• start a process
  • cancel a process
  • complete a task
  • assign a task to the user

To access the service functionality on middleware layer use the ProcessRuntimeManager bean.

5.3. ProcessFormService

The service is used to provide information about:

  • task outcomes
  • forms that should be displayed for outcomes
  • forms to appear on process start and cancel

To access the service functionality on middleware layer use the ProcessFormManager bean.

5.4. ProcessMessagesService

The service is used to access the localized messages which are defined in the process.

To access the service functionality on middleware layer use the ProcessMessagesManager bean.

5.5. ModelService

The service is used to create and update models in Activiti internal tables. Also it serves to work with the JSON representation of the model.

Chapter 6. UI Components

6.1. ProcActionsFrame

The ProcActionsFrame can be embedded to application screens. If the frame is linked with the process instance, the following components will be automatically displayed:

  • the start process button, in case if the process is not started yet
  • the buttons for task outcomes, in case if the process is started and the current user has an active task
  • the cancel process button
  • the task information panel (name and creation date)

The predicative listener can be assigned to each of the process actions in order to check if the action can be performed (e.g. predicate commits an editor and if the commit failed, a process action is not performed). The post-action listener can also be defined (e.g. listener will close the editor and show the notification).

The sequence of steps to initialize the frame in the screen controller code:

  • Assign all required predicates and post-action listeners to the frame
  • Invoke the init() method with the procInstance argument

6.2. Process forms

6.2.1. ProcForm Interface

When you declare user task outcomes or the start event node in the model editor it is possible to set a form that will be displayed to the user. The form should implement the ProcForm interface. The methods of the ProcForm interface:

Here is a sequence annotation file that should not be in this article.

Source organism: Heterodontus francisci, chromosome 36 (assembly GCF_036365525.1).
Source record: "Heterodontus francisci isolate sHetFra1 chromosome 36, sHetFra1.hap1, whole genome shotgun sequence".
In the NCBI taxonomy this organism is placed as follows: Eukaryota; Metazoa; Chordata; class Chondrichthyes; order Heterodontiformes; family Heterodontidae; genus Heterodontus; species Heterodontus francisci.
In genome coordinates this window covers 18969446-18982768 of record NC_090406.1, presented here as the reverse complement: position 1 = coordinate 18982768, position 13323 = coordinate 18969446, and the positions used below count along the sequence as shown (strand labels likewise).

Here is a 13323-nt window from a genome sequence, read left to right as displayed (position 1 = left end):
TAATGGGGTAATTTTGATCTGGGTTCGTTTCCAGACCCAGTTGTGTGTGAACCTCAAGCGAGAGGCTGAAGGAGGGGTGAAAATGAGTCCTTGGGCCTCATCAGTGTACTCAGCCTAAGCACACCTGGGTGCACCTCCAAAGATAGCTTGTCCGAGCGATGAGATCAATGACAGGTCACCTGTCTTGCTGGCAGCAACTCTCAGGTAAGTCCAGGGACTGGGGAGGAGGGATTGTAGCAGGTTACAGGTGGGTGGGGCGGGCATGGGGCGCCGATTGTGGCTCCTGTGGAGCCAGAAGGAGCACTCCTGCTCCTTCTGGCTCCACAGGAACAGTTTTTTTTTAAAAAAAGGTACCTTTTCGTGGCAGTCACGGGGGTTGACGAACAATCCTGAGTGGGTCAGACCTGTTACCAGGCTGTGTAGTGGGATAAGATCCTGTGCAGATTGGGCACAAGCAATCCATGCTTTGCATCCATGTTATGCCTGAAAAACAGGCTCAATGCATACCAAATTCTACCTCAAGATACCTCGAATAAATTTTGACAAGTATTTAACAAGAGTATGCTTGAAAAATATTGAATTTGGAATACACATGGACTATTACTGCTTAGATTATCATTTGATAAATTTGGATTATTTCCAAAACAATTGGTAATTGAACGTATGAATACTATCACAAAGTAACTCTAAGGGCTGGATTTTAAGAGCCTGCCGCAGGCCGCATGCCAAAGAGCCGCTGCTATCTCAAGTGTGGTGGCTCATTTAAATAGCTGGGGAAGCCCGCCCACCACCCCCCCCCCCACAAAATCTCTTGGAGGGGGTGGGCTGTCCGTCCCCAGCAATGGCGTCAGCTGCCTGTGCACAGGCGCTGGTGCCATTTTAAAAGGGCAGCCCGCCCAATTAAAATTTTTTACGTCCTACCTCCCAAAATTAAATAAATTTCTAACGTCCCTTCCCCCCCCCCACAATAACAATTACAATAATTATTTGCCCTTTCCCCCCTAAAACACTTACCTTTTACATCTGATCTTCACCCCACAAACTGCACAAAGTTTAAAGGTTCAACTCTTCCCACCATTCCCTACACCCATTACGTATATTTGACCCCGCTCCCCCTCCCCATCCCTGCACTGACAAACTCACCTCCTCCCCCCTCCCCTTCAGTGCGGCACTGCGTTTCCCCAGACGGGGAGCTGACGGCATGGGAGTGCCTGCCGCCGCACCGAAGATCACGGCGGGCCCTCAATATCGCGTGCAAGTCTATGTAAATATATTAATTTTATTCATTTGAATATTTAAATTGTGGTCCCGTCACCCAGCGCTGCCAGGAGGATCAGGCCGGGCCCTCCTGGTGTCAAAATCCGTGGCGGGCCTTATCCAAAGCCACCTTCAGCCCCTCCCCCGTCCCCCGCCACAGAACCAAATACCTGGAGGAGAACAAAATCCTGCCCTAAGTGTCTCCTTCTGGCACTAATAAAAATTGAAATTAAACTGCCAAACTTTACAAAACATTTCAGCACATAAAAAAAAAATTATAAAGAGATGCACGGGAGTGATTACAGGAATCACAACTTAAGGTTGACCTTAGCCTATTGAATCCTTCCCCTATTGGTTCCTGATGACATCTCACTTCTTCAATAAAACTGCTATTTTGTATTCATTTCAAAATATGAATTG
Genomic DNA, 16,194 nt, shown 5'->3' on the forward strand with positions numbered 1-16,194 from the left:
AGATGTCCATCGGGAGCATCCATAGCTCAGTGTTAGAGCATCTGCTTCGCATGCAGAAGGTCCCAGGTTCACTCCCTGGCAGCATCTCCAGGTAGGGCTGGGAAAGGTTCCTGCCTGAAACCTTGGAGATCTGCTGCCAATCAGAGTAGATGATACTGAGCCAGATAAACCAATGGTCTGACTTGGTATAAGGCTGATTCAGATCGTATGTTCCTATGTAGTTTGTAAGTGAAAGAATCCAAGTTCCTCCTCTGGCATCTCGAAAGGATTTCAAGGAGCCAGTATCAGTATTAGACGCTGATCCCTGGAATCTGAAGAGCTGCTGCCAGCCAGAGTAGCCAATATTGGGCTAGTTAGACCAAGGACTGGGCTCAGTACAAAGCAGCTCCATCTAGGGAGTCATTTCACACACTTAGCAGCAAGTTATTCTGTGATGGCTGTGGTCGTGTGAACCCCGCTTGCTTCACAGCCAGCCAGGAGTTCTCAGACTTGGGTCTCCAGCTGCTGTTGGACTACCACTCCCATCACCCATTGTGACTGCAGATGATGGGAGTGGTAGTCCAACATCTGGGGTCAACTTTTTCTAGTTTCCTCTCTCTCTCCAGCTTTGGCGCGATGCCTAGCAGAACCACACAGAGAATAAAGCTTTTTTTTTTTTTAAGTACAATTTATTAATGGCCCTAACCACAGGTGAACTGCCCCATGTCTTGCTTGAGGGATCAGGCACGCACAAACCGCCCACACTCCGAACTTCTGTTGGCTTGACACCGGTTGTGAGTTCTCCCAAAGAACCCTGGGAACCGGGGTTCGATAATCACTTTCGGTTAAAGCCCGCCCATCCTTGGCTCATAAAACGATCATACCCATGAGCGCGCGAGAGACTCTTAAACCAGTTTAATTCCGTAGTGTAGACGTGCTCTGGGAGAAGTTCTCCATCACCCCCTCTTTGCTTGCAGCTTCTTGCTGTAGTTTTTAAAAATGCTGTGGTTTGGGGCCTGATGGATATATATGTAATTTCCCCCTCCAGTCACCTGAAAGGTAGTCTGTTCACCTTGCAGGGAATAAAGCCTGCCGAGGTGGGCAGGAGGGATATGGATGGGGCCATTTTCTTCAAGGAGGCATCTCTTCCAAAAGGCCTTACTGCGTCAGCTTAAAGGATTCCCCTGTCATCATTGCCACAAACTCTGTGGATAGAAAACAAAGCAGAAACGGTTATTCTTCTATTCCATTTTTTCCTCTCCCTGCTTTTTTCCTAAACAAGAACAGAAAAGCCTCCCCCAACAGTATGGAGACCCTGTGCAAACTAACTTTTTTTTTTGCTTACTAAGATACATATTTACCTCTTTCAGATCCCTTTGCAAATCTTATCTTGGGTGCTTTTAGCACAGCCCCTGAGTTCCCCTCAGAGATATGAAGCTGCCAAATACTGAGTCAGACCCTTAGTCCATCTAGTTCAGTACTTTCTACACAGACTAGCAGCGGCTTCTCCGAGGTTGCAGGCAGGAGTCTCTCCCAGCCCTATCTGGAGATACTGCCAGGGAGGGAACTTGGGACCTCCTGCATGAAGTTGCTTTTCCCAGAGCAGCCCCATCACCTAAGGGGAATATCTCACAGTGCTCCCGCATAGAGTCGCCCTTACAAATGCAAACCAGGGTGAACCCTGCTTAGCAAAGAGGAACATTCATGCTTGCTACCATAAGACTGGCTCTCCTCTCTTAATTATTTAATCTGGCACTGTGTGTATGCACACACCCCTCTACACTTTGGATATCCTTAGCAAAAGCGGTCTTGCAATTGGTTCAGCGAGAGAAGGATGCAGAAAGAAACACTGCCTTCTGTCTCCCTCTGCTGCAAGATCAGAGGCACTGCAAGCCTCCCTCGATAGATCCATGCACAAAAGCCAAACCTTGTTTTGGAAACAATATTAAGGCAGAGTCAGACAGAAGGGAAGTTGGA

• String getComment() - returns the value that will be written to the comment field of the ProcTask object or to the startComment field of the ProcInstance if the form is displayed on a process start.
  • Map<String, Object> getFormResult() - returns a list of objects that will be added to process variables after the form commit.

6.2.2. A List of Forms for a Process Model Designer

A list of forms available in a process model designer is built according to the configuration files that are defined in a bpm.formsConfig application property.

bpm-forms.xml example. 

<?xml version="1.0" encoding="UTF-8"?>

<forms xmlns="">
    <form name="standardProcForm" default="true">
        <param name="commentRequired" value="true"/>
        <param name="procActorsVisible" value="true"/>
        <param name="attachmentsVisible" value="true"/>
    <form name="otherForm">
        <param name="someParam" value="hello"/>

The above also describes available form parameters with their names and default values.

A form with a default="true" attribute will be used as the default form in the model.

Appendix A. Application properties

Possible values: true or false. Defines whether Job Executor for timers and asynchronous tasks is enabled. The default value is false.